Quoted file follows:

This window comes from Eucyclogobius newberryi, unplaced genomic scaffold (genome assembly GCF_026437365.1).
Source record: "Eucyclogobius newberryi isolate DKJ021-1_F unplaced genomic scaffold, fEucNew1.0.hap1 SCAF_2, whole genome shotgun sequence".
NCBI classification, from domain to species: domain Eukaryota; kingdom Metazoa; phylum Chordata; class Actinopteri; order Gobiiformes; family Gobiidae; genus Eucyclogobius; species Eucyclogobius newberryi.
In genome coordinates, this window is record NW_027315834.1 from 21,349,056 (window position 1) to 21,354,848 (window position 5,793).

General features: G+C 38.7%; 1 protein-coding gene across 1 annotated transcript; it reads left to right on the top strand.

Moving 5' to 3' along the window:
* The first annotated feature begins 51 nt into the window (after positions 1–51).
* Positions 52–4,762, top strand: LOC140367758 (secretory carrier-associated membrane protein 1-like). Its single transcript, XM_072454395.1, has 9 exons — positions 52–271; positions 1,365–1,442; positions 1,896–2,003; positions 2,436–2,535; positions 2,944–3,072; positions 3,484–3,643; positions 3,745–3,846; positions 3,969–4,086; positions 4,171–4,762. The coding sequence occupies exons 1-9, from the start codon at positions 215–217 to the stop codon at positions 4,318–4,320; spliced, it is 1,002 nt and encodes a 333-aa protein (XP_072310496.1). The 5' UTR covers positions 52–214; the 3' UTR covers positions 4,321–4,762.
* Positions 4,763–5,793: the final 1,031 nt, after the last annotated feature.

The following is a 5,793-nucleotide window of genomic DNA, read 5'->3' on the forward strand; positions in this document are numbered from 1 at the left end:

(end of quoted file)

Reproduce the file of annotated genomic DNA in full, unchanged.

This window comes from Eucyclogobius newberryi, unplaced genomic scaffold (genome assembly GCF_026437365.1).
Source record: "Eucyclogobius newberryi isolate DKJ021-1_F unplaced genomic scaffold, fEucNew1.0.hap1 SCAF_2, whole genome shotgun sequence".
NCBI classification, from domain to species: domain Eukaryota; kingdom Metazoa; phylum Chordata; class Actinopteri; order Gobiiformes; family Gobiidae; genus Eucyclogobius; species Eucyclogobius newberryi.
In genome coordinates, this window is record NW_027315834.1 from 21,349,056 (window position 1) to 21,354,848 (window position 5,793).

General features: G+C 38.7%; 1 protein-coding gene across 1 annotated transcript; it reads left to right on the top strand.

Moving 5' to 3' along the window:
* The first annotated feature begins 51 nt into the window (after positions 1–51).
* Positions 52–4,762, top strand: LOC140367758 (secretory carrier-associated membrane protein 1-like). Its single transcript, XM_072454395.1, has 9 exons — positions 52–271; positions 1,365–1,442; positions 1,896–2,003; positions 2,436–2,535; positions 2,944–3,072; positions 3,484–3,643; positions 3,745–3,846; positions 3,969–4,086; positions 4,171–4,762. The coding sequence occupies exons 1-9, from the start codon at positions 215–217 to the stop codon at positions 4,318–4,320; spliced, it is 1,002 nt and encodes a 333-aa protein (XP_072310496.1). The 5' UTR covers positions 52–214; the 3' UTR covers positions 4,321–4,762.
* Positions 4,763–5,793: the final 1,031 nt, after the last annotated feature.

The following is a 5,793-nucleotide window of genomic DNA, read 5'->3' on the forward strand; positions in this document are numbered from 1 at the left end: